Altruism is unfortunately a little bit too vague and too undefined to be a good choice. One example might be health. The team deciding on the likes and dislikes of the next generation of aliens might choose to have them like behaviors which promote health. But aliens in this era are intelligent, as much as genetic tinkering will allow, and so following healthy behaviors is a rational choice, and more intelligent aliens would naturally do it. The whole society would do them, so there is almost no need to have the like-dislike programming refer to it.

Perhaps young aliens might be taught to like having resources at their disposal. This will make them more competitive and potentially more able to gather resources during their lives. Unfortunately for this, resources on the planet, or in their solar system if they utilize other planets' resources as well, are a finite sum. The more that one alien has, the less another has. This holds in time as well. An alien that consumes more leaves less for later generations. If one is trying to be altruistic, is moving resources from one alien to another altruistic?

Maybe their altruism would extend to education, so alien young would like learning. Is it possible that any highly intelligent organism would not like learning? It seems this is a done deal, and needs no like programming.

There isn't any need to make them like research, as that is already done. There isn't any need to make them like work, as the robots and intellos will be doing that, and similarly for any professions. There aren't any professions left to like, as whatever has to be done can be done automatically. They could like art, but how this would be a useful thing for the panel of experts and authorities to have young aliens like would be perplexing. Art would have been subsumed under science before asymptotic technology ran its course, and creating art to have any effect on an alien experiencing it would be well known and could be done automatically.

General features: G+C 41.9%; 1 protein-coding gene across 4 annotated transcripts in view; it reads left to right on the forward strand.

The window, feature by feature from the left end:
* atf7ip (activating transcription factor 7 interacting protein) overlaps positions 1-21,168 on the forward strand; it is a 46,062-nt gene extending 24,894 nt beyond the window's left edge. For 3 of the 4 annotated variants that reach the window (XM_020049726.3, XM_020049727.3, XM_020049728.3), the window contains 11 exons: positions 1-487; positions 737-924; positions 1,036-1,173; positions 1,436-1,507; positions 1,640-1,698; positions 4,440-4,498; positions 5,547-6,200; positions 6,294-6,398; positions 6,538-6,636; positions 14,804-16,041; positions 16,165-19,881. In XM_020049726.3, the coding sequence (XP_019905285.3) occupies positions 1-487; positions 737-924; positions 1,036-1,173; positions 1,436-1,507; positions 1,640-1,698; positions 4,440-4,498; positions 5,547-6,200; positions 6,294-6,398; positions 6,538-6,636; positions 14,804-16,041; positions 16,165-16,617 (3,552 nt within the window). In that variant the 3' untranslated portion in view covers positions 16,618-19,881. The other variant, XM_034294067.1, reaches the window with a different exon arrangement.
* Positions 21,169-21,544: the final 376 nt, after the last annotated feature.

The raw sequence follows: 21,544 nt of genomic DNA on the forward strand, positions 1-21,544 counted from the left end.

There is frankly nothing left for the panel to seize upon. They are left allowing the residual parts of happiness to be arbitrary and random, as befits its importance, once totally understood from a neurological perspective. Once the like-dislike programming is done sufficiently so that aliens would be very happy to live in their civilization, all the rest of what any particular alien might like can be left to be random. Some might like going out of the arcology to experience the sun; others might like experiencing free-fall simulations. Some might like one color, others another. Some might prefer smooth sounds, others jarring ones. It doesn't matter.

This example, thinking out how likes and dislikes in an alien civilization might be established, should also give some insight as to how different it would be to be an alien in this level of civilization, as compared to an alien at the industrial era level, or for that matter, humans on Earth at the industrial level, where we are now. The presuppositions and assumptions made at a lower level simply have almost no relevance to how advanced level aliens would reason and make decisions. All the more justification to try and carefully think out aspects of alien civilization and to interpret how they would affect the main point of this blog: star travel.